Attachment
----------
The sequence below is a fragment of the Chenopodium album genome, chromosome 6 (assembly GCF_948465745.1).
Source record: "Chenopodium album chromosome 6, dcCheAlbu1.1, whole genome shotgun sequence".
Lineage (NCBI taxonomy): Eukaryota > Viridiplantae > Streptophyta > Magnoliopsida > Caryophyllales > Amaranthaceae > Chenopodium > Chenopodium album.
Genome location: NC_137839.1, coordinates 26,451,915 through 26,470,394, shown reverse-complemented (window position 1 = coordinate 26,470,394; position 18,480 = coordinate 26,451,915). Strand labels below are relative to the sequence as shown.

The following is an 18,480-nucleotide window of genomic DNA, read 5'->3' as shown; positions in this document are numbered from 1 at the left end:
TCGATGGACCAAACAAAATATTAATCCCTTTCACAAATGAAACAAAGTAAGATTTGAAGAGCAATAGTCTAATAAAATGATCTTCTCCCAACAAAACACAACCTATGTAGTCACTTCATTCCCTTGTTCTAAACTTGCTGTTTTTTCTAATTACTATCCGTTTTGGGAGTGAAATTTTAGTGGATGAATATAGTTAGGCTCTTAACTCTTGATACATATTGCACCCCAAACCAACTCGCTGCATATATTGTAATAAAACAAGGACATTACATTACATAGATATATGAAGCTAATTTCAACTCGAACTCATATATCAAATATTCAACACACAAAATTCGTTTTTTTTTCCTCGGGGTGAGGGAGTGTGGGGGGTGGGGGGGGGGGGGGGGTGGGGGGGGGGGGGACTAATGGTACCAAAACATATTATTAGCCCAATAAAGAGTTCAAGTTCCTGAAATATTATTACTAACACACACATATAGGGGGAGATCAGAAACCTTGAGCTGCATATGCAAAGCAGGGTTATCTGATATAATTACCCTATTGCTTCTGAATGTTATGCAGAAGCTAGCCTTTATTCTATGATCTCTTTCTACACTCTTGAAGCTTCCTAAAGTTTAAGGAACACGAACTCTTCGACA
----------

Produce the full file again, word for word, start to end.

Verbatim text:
The sequence below is a fragment of the Chenopodium album genome, chromosome 6 (assembly GCF_948465745.1).
Source record: "Chenopodium album chromosome 6, dcCheAlbu1.1, whole genome shotgun sequence".
Lineage (NCBI taxonomy): Eukaryota > Viridiplantae > Streptophyta > Magnoliopsida > Caryophyllales > Amaranthaceae > Chenopodium > Chenopodium album.
Genome location: NC_137839.1, coordinates 26,451,915 through 26,470,394, shown reverse-complemented (window position 1 = coordinate 26,470,394; position 18,480 = coordinate 26,451,915). Strand labels below are relative to the sequence as shown.

The following is an 18,480-nucleotide window of genomic DNA, read 5'->3' as shown; positions in this document are numbered from 1 at the left end:
TCGATGGACCAAACAAAATATTAATCCCTTTCACAAATGAAACAAAGTAAGATTTGAAGAGCAATAGTCTAATAAAATGATCTTCTCCCAACAAAACACAACCTATGTAGTCACTTCATTCCCTTGTTCTAAACTTGCTGTTTTTTCTAATTACTATCCGTTTTGGGAGTGAAATTTTAGTGGATGAATATAGTTAGGCTCTTAACTCTTGATACATATTGCACCCCAAACCAACTCGCTGCATATATTGTAATAAAACAAGGACATTACATTACATAGATATATGAAGCTAATTTCAACTCGAACTCATATATCAAATATTCAACACACAAAATTCGTTTTTTTTTCCTCGGGGTGAGGGAGTGTGGGGGGTGGGGGGGGGGGGGGGGTGGGGGGGGGGGGGACTAATGGTACCAAAACATATTATTAGCCCAATAAAGAGTTCAAGTTCCTGAAATATTATTACTAACACACACATATAGGGGGAGATCAGAAACCTTGAGCTGCATATGCAAAGCAGGGTTATCTGATATAATTACCCTATTGCTTCTGAATGTTATGCAGAAGCTAGCCTTTATTCTATGATCTCTTTCTACACTCTTGAAGCTTCCTAAAGTTTAAGGAACACGAACTCTTCGACA